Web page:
Graduated and Extended Repayment Plans – Useless Relics

Michael Lux Student Loan Blog, Student Loans 3 Comments

Once upon a time, the graduated and extended repayment plans were the best options available for many borrowers.  Today, they are dinosaurs compared to the new and improved federal repayment plans, and continuing to pay for your student loans under these two old plans could unnecessarily cost you thousands of dollars.

In theory, both the extended and graduated repayment plans have their perks.  The extended repayment plan gives you far more time to pay off your loans than the standard repayment plan.  The graduated repayment plan allows borrowers to pay less now and then pay more in the future when they will hopefully be making more money.

While these plans sound nice, and have served many people for years, the creation of newer and better repayment plans has made these old plans a relic of little value to most.  The difference is all in the fine print.

The newer and better plans are the income based repayment (IBR) plan and the pay as you earn (PAYE) repayment plan.  While the extended and graduated repayment plans attempt to alter your payments to numbers you can afford, the IBR and PAYEensure that you don’t ever have to pay more than 15% of your income to federal student loans.  For many, they pay a much smaller portion, even as little as $0 per month (for those at or below 150% of poverty level income).

In addition to the more reasonable payments required by IBR and PAYE, they also qualify for two types of student loan forgiveness.  The first type that IBR and PAYE qualify for is public service forgiveness.  If you make payments on time for 10 years, and have certified public service employment, the remaining balance on your student loans is forgiven.  If you were on the extended or graduated repayment plans, and were working the same job, but paying even more each month, you would not qualify for student loan forgiveness.

The second type of forgiveness happens after 20 years on PAYE or 25 years of IBR.  Anyone qualifies for the second type of forgiveness, regardless of what job you work or how much you pay.  (FYI: for this second type of forgiveness, the debt forgiven is taxed).  Compare this perk to the extended repayment plan… which can last up to 30 years!  If you were on the PAYE plan, you could only pay a portion of your debt and have the remainder forgiven after 20 years.  On the extended payment plan, you could end up paying the full amount plus interest over the course of 30 years.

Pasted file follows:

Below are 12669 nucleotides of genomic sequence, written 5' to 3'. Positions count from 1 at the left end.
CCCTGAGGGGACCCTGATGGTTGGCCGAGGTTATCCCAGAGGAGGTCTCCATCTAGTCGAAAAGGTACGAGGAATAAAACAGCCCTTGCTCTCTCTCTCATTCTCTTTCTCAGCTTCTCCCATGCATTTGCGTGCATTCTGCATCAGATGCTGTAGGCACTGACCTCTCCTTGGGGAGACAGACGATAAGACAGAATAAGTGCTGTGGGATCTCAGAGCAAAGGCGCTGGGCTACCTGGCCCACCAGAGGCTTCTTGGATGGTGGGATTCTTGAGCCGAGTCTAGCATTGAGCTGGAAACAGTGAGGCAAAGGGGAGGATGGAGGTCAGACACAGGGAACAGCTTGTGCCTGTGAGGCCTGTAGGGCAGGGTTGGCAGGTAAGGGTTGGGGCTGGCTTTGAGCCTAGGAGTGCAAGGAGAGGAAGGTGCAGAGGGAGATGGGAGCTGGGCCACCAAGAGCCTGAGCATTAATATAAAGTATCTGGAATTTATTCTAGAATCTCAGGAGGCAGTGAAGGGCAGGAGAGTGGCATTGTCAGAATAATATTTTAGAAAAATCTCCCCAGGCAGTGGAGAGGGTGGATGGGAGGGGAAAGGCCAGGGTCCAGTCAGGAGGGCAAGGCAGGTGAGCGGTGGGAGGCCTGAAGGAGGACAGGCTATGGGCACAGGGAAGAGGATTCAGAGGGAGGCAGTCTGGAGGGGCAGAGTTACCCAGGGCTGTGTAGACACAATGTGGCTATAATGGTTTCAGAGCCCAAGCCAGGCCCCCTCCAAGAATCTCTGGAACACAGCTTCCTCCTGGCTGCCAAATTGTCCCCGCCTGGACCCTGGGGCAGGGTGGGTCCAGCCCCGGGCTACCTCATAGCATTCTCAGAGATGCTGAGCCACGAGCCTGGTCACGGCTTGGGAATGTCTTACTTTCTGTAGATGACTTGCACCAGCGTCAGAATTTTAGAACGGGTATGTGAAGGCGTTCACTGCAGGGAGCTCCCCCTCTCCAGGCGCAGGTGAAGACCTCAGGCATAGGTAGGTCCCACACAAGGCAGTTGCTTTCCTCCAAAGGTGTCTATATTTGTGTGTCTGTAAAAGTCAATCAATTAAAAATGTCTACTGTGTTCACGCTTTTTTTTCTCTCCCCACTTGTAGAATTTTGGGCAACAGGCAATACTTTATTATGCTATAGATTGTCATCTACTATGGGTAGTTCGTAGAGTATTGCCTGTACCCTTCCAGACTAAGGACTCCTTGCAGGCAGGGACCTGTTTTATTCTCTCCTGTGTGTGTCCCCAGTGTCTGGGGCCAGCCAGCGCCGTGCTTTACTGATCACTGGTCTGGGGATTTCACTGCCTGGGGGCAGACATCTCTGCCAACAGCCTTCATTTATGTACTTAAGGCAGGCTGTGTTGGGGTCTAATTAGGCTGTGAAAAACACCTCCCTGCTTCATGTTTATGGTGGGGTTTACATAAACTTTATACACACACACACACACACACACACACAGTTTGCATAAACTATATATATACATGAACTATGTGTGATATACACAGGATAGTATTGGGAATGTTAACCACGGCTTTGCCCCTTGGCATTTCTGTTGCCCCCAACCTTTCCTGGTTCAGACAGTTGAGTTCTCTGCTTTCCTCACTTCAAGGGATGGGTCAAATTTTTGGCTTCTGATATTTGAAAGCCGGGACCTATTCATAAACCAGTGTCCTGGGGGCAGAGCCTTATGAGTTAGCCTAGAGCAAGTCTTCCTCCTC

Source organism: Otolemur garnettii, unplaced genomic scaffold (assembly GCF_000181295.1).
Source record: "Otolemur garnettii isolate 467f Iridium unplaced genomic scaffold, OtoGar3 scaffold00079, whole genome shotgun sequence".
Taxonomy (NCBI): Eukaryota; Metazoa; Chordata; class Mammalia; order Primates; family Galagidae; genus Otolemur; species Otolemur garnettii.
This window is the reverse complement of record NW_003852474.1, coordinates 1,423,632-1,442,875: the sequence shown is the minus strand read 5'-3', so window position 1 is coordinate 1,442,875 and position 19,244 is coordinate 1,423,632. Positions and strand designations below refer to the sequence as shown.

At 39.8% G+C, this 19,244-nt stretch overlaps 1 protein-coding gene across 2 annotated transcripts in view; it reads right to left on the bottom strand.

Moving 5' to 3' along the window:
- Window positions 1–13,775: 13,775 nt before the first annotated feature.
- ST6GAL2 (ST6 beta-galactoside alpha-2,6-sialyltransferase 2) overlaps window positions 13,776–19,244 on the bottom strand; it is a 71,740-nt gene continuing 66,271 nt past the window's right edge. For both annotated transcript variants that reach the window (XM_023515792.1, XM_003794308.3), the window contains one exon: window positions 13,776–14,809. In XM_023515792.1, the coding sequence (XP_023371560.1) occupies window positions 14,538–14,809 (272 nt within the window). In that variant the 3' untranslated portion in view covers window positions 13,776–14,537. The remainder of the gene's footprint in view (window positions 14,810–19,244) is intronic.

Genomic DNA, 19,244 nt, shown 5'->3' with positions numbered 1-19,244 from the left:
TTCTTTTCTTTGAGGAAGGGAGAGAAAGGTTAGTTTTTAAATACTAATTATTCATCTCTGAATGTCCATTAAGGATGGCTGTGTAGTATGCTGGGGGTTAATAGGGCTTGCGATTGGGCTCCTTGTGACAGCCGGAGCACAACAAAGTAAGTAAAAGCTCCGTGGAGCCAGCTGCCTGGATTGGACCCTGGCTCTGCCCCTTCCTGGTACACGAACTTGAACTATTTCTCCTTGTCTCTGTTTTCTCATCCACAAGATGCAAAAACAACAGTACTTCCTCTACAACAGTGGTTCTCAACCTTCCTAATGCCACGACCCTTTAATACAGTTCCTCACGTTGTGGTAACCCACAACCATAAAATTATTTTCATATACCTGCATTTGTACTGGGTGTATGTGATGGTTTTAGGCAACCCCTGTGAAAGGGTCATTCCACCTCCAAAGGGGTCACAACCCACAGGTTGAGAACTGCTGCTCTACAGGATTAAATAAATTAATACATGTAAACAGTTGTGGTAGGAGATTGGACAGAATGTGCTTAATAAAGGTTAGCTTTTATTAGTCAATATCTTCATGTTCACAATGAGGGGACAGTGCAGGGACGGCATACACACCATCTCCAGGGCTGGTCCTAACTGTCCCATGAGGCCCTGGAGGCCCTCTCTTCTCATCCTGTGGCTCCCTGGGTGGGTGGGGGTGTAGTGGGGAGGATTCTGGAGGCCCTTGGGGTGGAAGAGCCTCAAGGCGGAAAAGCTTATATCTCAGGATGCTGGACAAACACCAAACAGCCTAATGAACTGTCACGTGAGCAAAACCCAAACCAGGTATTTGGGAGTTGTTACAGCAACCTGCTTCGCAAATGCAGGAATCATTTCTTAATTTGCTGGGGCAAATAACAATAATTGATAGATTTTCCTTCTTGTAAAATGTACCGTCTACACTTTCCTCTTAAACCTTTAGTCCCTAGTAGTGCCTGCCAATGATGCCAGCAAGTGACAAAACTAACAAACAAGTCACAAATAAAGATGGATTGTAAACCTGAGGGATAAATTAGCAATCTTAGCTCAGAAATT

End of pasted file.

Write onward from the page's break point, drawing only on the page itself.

Ultimately, every student loan situation is different.  Despite their shortcomings it is possible that the graduated or extended repayment plans are the best option for some people.  However, the small differences in the fine print can make a huge difference, so it is critical to be informed of all the options out there.  The wrong choice could cost thousands.

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Stu @ Poor Student

I agree that we have to be informed of all the options out there before we decided which option to take. I think IBR and PAYE could be a better choice for most people, especially with the possibility of loan forgiveness.


You ignore the fact that the forgiving student loan debt becomes taxable income.

The Student Loan Sherpa
Reply to  Kevin

Actually, the forgiven student debt is NOT taxed for public service forgiveness… the tax only applies to the standard 20 and 25 year forgiveness.